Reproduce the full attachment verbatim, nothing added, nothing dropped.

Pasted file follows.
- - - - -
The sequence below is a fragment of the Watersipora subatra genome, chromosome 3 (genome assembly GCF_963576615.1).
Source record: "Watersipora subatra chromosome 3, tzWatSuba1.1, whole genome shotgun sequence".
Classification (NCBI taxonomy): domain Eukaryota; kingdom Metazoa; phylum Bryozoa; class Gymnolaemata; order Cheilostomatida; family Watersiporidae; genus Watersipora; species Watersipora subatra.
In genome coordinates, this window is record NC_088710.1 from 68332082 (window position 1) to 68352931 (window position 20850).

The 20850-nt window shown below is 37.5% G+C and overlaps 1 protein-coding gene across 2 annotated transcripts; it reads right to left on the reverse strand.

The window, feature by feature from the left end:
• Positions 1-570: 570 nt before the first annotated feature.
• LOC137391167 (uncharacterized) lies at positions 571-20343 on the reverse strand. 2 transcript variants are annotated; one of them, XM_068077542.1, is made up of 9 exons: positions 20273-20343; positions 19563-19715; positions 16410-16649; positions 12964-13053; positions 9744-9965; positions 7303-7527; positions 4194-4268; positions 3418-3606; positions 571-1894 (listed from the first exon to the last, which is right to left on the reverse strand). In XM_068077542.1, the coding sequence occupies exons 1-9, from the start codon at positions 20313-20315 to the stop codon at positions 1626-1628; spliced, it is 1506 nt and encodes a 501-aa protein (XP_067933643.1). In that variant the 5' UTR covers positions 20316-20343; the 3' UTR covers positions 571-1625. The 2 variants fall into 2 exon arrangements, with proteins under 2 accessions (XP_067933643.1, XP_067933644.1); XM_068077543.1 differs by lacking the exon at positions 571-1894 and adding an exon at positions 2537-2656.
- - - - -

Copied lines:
The sequence below is a fragment of the Watersipora subatra genome, chromosome 3 (genome assembly GCF_963576615.1).
Source record: "Watersipora subatra chromosome 3, tzWatSuba1.1, whole genome shotgun sequence".
Classification (NCBI taxonomy): domain Eukaryota; kingdom Metazoa; phylum Bryozoa; class Gymnolaemata; order Cheilostomatida; family Watersiporidae; genus Watersipora; species Watersipora subatra.
In genome coordinates, this window is record NC_088710.1 from 68332082 (window position 1) to 68352931 (window position 20850).

The 20850-nt window shown below is 37.5% G+C and overlaps 1 protein-coding gene across 2 annotated transcripts; it reads right to left on the reverse strand.

The window, feature by feature from the left end:
• Positions 1-570: 570 nt before the first annotated feature.
• LOC137391167 (uncharacterized) lies at positions 571-20343 on the reverse strand. 2 transcript variants are annotated; one of them, XM_068077542.1, is made up of 9 exons: positions 20273-20343; positions 19563-19715; positions 16410-16649; positions 12964-13053; positions 9744-9965; positions 7303-7527; positions 4194-4268; positions 3418-3606; positions 571-1894 (listed from the first exon to the last, which is right to left on the reverse strand). In XM_068077542.1, the coding sequence occupies exons 1-9, from the start codon at positions 20313-20315 to the stop codon at positions 1626-1628; spliced, it is 1506 nt and encodes a 501-aa protein (XP_067933643.1). In that variant the 5' UTR covers positions 20316-20343; the 3' UTR covers positions 571-1625. The 2 variants fall into 2 exon arrangements, with proteins under 2 accessions (XP_067933643.1, XP_067933644.1); XM_068077543.1 differs by lacking the exon at positions 571-1894 and adding an exon at positions 2537-2656.